What would summer be without bugs and insects? Well, probably even more enjoyable! But the reality is that as soon as warmer temperatures hit, you’re off to buy bug repellent.
Unfortunately, the chemicals in most repellents, especially DEET, can have some most unpleasant effects on your health.
On the plus side, there are awesome plant-derived ingredients for repellents that are extremely effective against bugs and cause you no harm. Even better, you don’t necessarily have to spray or rub them on your body. Some repellent options can be sprayed on your yard, on your lawn, and around your outdoor living areas.
So, instead of the toxic brews out there, try a natural bug repellent that contains these six ingredients that bloodsuckers and creepy-crawlies absolutely hate.
In the US, citronella has been registered as an effective insect repellent since 1948. Its oil is distilled from two varieties of grass.
Lemongrass oil is closely related to citronella and when you combine the two, the bug repelling power goes way up. A 2002 study found that lemongrass oil was comparable in effectiveness to commercial mosquito repellents.
Distilled from an herb in the mint family, Thymus vulgaris, this all-natural essential oil keeps pests like mosquitoes, fleas and beetles far away.
Cedar oil is derived from the leaves and roots of various types of conifers and is even cleared by the FDA for use in food. Studies have showed that cedar oil is especially effective against ticks and ants.
Extracted from the clove plant Syzygium aromaticum, clove oil has been used for centuries to repel ticks, fleas, bedbugs and other blood-sucking critters. Smells great, too!
Garlic has a long history as a bug repellent. And, no, it’s not because the little biters are afraid of having bad breath! Garlic’s natural compounds, like allicin, are loathed by mosquitos, so they’ve ‘learned’ over centuries to avoid it.
Mosquitos have been around for about 210 million years! For almost the entire time humans have been here, we’ve relied on plant-based repellents against these rascals. Why should we change now? Sure, DEET (the major active ingredient in most commercial bug repellents) is approved by the US Environmental Protection Agency (EPA), but it’s been shown to cause skin rashes, soreness or blistering, and irritation of the eyes. Even more concerning is that DEET has been linked to much more damaging side-effects in children, adults, and indeed pregnant women. Furthermore, according to research at Duke University Medical Center, rats’ diffuse brain cells died and their behaviour changed after exposure to DEET.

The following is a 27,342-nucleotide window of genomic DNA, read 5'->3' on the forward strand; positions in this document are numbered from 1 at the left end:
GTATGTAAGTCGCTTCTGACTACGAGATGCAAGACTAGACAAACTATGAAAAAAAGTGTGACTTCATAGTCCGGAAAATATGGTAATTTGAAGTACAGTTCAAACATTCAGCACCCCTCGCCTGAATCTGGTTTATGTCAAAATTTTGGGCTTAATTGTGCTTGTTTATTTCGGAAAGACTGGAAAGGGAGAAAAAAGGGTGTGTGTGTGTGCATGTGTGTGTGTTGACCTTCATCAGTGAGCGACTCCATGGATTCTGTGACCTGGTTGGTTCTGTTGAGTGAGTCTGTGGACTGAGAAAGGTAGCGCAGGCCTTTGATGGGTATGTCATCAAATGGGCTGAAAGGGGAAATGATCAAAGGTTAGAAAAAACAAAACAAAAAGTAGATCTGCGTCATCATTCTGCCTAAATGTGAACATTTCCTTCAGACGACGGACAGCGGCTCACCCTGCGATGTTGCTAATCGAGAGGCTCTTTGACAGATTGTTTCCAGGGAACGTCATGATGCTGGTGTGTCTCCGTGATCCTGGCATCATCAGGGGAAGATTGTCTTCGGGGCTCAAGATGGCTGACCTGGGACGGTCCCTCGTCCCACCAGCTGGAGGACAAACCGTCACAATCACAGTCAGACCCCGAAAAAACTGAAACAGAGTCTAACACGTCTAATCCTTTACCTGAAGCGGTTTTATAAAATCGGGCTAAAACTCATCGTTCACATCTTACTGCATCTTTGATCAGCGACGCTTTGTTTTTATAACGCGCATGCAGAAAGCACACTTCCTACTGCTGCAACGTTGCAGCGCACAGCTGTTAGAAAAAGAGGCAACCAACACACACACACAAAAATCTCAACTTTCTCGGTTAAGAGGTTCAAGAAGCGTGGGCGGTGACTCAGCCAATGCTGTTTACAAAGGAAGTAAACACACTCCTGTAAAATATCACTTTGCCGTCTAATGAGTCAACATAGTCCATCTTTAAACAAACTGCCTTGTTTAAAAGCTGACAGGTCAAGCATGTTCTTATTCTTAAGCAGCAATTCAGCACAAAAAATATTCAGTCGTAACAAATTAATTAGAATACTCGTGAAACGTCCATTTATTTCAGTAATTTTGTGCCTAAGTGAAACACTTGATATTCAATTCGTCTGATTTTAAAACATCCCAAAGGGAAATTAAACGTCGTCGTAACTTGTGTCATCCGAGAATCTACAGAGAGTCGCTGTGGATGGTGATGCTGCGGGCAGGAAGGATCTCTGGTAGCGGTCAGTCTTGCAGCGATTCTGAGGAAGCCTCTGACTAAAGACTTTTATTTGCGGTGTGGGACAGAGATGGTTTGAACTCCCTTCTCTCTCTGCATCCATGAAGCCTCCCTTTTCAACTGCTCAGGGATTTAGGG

Nobody likes to smell like insect repellent. That’s another side-effect from using a DEET product. It’s not a hazardous effect, but it’s unpleasant and hangs around. Try a natural bug repellent that you can spray on your yard and lawn and compare the difference. Besides, wouldn’t it be better to keep the bugs and nasties at a greater distance, like off your property, than to use a repellent that keeps them hovering just out of arm’s reach?
This summer, keep the chemicals – and the bugs – away. Spray your yard with a natural bug repellent instead of putting insecticides on you. The season should be about enjoying the outside and being healthy, not smothering your skin with a substance that may be harmful.Creative Commons Attribution: Permission is granted to repost this article in its entirety with credit to Prime Effects and a clickable link back to this page.